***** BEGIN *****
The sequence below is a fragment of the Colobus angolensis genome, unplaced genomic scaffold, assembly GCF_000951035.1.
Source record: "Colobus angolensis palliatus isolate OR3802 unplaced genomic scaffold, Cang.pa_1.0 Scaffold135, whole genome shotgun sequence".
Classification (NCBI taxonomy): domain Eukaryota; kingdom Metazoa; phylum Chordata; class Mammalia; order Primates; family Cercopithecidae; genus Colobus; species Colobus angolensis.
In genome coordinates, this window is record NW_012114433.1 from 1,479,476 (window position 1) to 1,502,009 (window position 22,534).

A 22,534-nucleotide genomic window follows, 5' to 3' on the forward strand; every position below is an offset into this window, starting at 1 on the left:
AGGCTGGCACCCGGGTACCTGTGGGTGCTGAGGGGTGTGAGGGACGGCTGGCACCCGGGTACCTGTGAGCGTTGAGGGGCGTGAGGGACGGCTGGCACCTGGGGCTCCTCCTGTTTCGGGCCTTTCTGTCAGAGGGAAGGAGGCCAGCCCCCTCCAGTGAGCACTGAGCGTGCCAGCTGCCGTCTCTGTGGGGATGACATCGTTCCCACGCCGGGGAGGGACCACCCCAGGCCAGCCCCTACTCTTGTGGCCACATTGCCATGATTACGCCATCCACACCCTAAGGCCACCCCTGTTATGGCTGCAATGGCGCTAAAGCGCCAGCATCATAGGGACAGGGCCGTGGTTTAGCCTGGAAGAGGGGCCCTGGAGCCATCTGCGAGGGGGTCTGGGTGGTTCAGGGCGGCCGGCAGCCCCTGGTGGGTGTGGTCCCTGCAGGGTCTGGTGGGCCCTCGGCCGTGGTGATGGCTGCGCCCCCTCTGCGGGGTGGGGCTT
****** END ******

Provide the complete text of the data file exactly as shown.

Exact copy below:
The sequence below is a fragment of the Colobus angolensis genome, unplaced genomic scaffold, assembly GCF_000951035.1.
Source record: "Colobus angolensis palliatus isolate OR3802 unplaced genomic scaffold, Cang.pa_1.0 Scaffold135, whole genome shotgun sequence".
Classification (NCBI taxonomy): domain Eukaryota; kingdom Metazoa; phylum Chordata; class Mammalia; order Primates; family Cercopithecidae; genus Colobus; species Colobus angolensis.
In genome coordinates, this window is record NW_012114433.1 from 1,479,476 (window position 1) to 1,502,009 (window position 22,534).

A 22,534-nucleotide genomic window follows, 5' to 3' on the forward strand; every position below is an offset into this window, starting at 1 on the left:
AGGCTGGCACCCGGGTACCTGTGGGTGCTGAGGGGTGTGAGGGACGGCTGGCACCCGGGTACCTGTGAGCGTTGAGGGGCGTGAGGGACGGCTGGCACCTGGGGCTCCTCCTGTTTCGGGCCTTTCTGTCAGAGGGAAGGAGGCCAGCCCCCTCCAGTGAGCACTGAGCGTGCCAGCTGCCGTCTCTGTGGGGATGACATCGTTCCCACGCCGGGGAGGGACCACCCCAGGCCAGCCCCTACTCTTGTGGCCACATTGCCATGATTACGCCATCCACACCCTAAGGCCACCCCTGTTATGGCTGCAATGGCGCTAAAGCGCCAGCATCATAGGGACAGGGCCGTGGTTTAGCCTGGAAGAGGGGCCCTGGAGCCATCTGCGAGGGGGTCTGGGTGGTTCAGGGCGGCCGGCAGCCCCTGGTGGGTGTGGTCCCTGCAGGGTCTGGTGGGCCCTCGGCCGTGGTGATGGCTGCGCCCCCTCTGCGGGGTGGGGCTT